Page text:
Recognizing Women: Caring for the Vulnerable

CNEWA recognizes the contributions of women to our mission in solidarity with the poor and vulnerable throughout the world. Today, and for the rest of March, we are highlighting the stories of women in CNEWA’s world, as told in ONE magazine and on our blog through the years.

The St. Barbare Mother and Child Care Center in Tbilisi, Georgia, works to ensure that women and children are not left behind in Georgia, where women, particularly mothers and wives, are held to deeply patriarchal ways of life.

Below is an excerpt from ONE’s June 2021 story “Oasis for the Vulnerable.” The full article may be accessed here.

Fatima worked as a housekeeper for a Tbilisi hotel before COVID-19 paralyzed Georgia’s hospitality sector, putting thousands of people out of work. With nowhere to go, the unemployed, single mother left the Georgian capital with her three children for Gori, about 55 miles west of Tbilisi, to live with her father. Then, her brother was released from prison and moved in, too.

Fatima is no stranger to domestic violence or to moving in times of crisis, having been displaced by war in Abkhazia, a breakaway region in Georgia’s northwest, 30 years earlier. To protect her children from her brother’s increasing abuse, they fled to a Gori police station. The authorities made phone calls and found them a spot at the St. Barbare Mother and Child Care Center in Tbilisi.

Fatima recalls the welcome she and her children received when they arrived.

“We were hungry and Caritas prepared us a supra (feast) and gave us clothes,” Fatima says, as her emotions begin to overwhelm her. “My family is one big tragedy, but this is my little paradise.”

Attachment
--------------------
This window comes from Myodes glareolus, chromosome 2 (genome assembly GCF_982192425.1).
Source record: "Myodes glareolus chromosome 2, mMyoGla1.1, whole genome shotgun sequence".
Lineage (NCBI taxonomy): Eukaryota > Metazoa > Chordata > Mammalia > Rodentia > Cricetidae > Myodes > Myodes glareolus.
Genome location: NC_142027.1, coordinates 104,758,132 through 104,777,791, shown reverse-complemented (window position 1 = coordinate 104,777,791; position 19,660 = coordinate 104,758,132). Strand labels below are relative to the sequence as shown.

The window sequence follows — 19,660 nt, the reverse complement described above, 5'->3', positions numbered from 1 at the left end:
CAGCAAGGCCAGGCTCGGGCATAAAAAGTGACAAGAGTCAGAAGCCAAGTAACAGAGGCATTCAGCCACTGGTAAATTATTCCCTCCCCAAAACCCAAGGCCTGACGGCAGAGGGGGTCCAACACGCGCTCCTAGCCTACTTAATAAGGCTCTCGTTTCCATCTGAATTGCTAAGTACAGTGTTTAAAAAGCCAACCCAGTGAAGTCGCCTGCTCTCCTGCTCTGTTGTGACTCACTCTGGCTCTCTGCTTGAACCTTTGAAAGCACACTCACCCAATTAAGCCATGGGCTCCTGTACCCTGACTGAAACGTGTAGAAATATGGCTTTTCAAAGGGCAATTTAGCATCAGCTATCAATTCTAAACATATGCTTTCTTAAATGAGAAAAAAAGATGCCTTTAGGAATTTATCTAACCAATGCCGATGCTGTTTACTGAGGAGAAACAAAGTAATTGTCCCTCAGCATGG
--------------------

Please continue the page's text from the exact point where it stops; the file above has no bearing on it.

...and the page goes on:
An aura of safety, warmth and compassion permeates the center — one not often found in state shelters, where people tend to be treated as numbers. St. Barbare’s beneficiaries — single mothers who are often victims of violence — receive sincere, personal attention.

Founded in 2017, St. Barbare’s helps women manage the crises and challenges of single motherhood and transition into new, independent living. The project works alongside the Georgian government, which chooses eligible beneficiaries. The state has no budget to operate such programs and depends on organizations, such as Caritas, to help Georgia’s neediest citizens.

The center can accommodate up to 15 beneficiaries at a time for a maximum one-year stay. Staff includes a full-time, round-the-clock babysitter, so that no one is ever alone, as well as a cook, psychologist, social worker and pediatrician. Gvantsa Bakradze, the center’s program coordinator, says it is not easy to prepare single mothers for independent living within a year’s time.

“It’s hard to leave, everything is here: a roof, food, childcare,” Ms. Bakradze says. “We have to nurture self-motivation; no one is going to take care of you forever.”

In Georgia, family values are deeply ingrained into a patriarchal concept of “tradition” that typically goes unquestioned. When the fabric of the family unit is broken through poverty, violence and substance abuse, women, who are expected to care for the family, bear the greatest burden.

According to a 2017 U.N. study, one in seven women in Georgia are victims of domestic violence. Yet, nearly a quarter of women surveyed believe wife-beating is justified under certain circumstances and that a woman should obey her husband even if she disagrees with him.

“We have a girl here that was married off when she was 16 and abused by her husband and his family until she ran back home with her baby, where she was abused by her father,” Ms. Bakradze recounts.

The girl, an ethnic Azerbaijani, is now 20, uneducated but learning Georgian and manicuring through the center, although she shows a gifted talent for cooking, which Ms. Bakradze and her team are encouraging her to develop.

“On Nowruz (Persian spring equinox festival), she prepared a dish of sweets and delivered it to everyone. It was wonderful!” says Ms. Bakradze.

“We have Christians, Muslims, atheists under one roof and we celebrate everything together. We do things like Christmas and Easter twice — both Catholic and Orthodox — and people love it. Everyone cooks together,” she adds.

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